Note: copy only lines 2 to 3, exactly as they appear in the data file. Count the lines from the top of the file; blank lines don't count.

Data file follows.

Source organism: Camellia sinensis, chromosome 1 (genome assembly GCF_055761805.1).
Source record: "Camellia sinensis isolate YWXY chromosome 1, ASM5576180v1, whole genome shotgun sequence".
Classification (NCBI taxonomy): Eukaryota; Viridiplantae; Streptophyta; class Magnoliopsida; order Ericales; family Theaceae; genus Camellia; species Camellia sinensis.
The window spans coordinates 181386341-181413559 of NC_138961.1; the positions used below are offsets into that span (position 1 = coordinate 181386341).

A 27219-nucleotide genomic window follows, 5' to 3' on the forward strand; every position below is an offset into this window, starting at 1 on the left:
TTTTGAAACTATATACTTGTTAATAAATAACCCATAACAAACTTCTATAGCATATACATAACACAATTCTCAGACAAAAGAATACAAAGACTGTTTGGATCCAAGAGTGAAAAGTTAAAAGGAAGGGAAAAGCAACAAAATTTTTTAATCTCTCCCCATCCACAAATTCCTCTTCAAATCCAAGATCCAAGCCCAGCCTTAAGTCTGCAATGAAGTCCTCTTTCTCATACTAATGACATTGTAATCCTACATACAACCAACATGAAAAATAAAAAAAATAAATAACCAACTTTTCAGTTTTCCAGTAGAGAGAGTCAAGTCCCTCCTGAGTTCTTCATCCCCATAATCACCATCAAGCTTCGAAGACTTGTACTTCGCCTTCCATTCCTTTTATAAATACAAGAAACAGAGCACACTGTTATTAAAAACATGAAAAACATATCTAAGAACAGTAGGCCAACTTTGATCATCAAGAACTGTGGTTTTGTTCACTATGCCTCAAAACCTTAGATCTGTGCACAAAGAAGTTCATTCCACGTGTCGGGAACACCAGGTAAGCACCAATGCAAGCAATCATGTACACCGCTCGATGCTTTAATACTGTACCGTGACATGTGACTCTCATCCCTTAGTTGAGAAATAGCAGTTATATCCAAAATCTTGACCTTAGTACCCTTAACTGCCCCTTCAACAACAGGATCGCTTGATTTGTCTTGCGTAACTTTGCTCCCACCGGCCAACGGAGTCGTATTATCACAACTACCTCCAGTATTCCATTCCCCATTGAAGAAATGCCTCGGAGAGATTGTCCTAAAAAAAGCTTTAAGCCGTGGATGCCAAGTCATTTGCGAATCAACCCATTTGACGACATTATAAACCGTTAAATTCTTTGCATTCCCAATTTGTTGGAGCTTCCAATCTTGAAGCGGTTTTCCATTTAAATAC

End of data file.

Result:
Source record: "Camellia sinensis isolate YWXY chromosome 1, ASM5576180v1, whole genome shotgun sequence".
Classification (NCBI taxonomy): Eukaryota; Viridiplantae; Streptophyta; class Magnoliopsida; order Ericales; family Theaceae; genus Camellia; species Camellia sinensis.